This past week if you are involved or use any kind of IT, you most likely heard about Amazon and Sony suffering a widespread outage. Amazon’s problem appeared to be a self-inflicted failure of maintenance and Sony’s appears to be an external attack on their network. Regardless the results were the same, their massive Cloud services went down and took many top tier applications with them.
Amazon is the leader on offering cheap, fast, powerful computing services through their Elastic Compute Cloud (EC2) service. If you have a credit card you can get a powerful server up and running, managed fully by Amazon to run whatever you need. Foursquare, HootSuite, and Reddit are some big names that use this service. All all those names went down and there was not much they could do about it other than wait and rely on Amazon to get their cloud services back up and running. An outage that had performance impacts over the span of days.
This is the dark side of the “Cloud” and turning over all your technology infrastructure into the hands of a service. You are losing control. Now the main applications affected are niche, luxury applications that had no widespread impact to anyone other than themselves. Seriously, do you think the world suffered if Quora was down for a few hours or you couldn’t check in with Foursquare. Those are play things, fun little toys. But it won’t be so pleasurable and easily set aside if Google Apps has a major outage, or the new Office 365. Those services are used to drive business, schools, financial institutions. As the industry is pushing for this centralization outside the walls and control of your company, sure you will save money, but is the savings worth risking days being offline?
Service Level Agreement contracts are words on paper. So what? You may not pay your next months’ bill if you suffer two days down, but no SLA will protect your against a failure. The Amazon Cloud outage appears to be a bad patch or network upgrade that propagated down and around, something on the surface that looked innocent and tested out OK, but fat fingering happens.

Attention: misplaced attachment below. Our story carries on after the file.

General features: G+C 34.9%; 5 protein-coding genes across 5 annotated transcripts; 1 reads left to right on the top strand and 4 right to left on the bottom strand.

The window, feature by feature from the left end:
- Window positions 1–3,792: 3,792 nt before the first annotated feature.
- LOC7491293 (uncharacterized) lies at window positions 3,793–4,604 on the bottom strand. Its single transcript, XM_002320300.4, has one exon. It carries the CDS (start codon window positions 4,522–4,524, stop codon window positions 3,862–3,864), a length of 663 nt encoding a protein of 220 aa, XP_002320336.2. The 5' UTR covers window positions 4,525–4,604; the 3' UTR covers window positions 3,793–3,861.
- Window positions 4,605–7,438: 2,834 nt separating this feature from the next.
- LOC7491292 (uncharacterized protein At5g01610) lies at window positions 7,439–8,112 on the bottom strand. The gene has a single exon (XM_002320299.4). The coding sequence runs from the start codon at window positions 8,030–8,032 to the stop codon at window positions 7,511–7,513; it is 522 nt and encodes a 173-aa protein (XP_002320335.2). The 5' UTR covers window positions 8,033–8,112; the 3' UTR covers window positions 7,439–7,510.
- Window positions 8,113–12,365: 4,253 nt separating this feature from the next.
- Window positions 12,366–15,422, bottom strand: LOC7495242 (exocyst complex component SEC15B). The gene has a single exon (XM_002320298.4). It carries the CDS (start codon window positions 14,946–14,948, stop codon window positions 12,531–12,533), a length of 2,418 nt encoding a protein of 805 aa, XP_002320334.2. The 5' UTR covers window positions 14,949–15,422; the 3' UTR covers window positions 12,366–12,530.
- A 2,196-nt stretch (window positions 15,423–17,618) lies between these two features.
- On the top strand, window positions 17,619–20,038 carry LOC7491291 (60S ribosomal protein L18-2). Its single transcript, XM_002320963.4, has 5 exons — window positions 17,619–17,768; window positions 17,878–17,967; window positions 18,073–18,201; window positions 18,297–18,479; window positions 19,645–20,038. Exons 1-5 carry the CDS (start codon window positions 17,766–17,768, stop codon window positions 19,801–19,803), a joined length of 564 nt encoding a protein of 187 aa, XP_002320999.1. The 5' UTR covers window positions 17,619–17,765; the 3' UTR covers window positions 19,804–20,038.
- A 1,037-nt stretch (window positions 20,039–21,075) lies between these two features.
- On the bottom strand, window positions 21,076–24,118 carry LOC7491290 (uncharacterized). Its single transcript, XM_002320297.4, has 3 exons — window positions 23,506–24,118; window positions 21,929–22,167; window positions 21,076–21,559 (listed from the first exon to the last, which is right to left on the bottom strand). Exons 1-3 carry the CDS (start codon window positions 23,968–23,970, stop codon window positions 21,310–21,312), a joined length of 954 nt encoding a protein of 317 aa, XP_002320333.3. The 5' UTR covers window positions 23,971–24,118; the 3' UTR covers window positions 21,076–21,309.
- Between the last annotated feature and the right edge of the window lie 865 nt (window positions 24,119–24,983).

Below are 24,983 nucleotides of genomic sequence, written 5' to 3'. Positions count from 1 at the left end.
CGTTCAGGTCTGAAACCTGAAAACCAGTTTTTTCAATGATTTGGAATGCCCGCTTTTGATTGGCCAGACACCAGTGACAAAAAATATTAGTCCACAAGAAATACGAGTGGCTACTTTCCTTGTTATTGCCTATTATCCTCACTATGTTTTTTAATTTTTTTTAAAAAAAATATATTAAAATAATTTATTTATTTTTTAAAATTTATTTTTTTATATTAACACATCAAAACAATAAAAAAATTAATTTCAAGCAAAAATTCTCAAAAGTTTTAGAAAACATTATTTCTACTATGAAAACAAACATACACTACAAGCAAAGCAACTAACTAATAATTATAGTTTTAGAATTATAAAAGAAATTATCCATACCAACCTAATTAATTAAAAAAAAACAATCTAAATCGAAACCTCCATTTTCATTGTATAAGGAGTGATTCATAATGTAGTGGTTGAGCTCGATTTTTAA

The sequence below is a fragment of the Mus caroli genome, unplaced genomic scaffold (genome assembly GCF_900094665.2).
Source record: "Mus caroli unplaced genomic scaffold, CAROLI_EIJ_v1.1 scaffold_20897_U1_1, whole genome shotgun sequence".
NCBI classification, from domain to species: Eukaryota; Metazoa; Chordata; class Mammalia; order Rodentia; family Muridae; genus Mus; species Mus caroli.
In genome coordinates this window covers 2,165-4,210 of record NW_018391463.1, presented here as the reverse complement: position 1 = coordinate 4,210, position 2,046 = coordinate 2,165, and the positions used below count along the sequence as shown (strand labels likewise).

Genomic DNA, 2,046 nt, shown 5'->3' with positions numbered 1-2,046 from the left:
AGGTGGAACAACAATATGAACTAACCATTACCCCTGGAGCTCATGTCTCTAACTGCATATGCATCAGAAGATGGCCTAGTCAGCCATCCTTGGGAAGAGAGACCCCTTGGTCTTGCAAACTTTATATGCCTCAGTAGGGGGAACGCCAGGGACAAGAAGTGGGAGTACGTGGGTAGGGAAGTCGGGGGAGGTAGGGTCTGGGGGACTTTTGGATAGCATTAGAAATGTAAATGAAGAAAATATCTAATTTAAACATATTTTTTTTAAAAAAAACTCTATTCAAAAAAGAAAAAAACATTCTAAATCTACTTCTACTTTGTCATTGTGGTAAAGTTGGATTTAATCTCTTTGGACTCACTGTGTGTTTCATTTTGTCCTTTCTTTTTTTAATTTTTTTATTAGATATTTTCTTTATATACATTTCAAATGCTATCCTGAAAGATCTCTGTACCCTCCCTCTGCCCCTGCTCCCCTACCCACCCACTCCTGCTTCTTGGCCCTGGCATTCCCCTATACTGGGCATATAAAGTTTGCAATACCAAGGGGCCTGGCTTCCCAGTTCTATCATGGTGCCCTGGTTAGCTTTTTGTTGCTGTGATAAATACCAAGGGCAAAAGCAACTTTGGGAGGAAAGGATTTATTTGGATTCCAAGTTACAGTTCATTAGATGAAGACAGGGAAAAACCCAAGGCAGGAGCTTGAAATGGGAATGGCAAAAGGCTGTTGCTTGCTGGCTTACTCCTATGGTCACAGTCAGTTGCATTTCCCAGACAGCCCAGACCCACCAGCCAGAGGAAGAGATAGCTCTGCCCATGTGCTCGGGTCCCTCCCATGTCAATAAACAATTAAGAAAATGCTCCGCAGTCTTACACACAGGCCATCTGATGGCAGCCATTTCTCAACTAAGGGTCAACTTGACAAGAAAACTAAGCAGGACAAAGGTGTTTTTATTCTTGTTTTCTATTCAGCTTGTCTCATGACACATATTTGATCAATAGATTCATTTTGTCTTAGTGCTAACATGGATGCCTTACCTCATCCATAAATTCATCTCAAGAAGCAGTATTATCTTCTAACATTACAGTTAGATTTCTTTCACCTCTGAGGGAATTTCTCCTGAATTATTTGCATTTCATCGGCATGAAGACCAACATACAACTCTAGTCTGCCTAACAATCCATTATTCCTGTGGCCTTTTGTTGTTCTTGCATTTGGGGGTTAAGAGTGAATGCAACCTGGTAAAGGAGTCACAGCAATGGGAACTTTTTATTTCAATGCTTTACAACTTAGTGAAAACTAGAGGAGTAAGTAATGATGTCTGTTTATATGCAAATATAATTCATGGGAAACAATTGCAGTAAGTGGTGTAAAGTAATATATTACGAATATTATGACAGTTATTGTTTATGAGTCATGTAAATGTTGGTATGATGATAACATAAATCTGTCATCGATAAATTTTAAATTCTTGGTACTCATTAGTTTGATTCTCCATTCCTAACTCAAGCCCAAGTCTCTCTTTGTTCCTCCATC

The Cloud is a nice thing to save startups and non-technical businesses to get to the IT level they need to be without hiring the people and finding a place to store their equipment. That’s fantastic and if I were to spin something up I would use Amazon’s Cloud service because a year’s cost if far less than the time and money to build servers here at my house. I am not against the Cloud movement. I am vocal about the marketing push that it’s a one all solution for the future.
I use Hootsuite as my primary Twitter application on the PC. When they were down, before I knew they were impacted by the Amazon outage, I cursed them. I had no clue, but I didn’t care. As a customer, Hootsuite is responsible for keeping their systems up if they want to keep me as a user. Since they run their business in the Cloud, they are held accountable for something that is 100% out of their control. That’s the dark shadow over the Cloud. Accountability and control.
You replace control for speed and cost savings. But like anything IT, Security, or any service technology, you don’t think about it until it fails you.
End of Line.
Binary Blogger has spent 20 years in the Information Security space currently providing security solutions and evangelism to clients. From early web application programming, system administration, senior management to enterprise consulting I provide practical security analysis and solutions to help companies and individuals figure out HOW to be secure every day.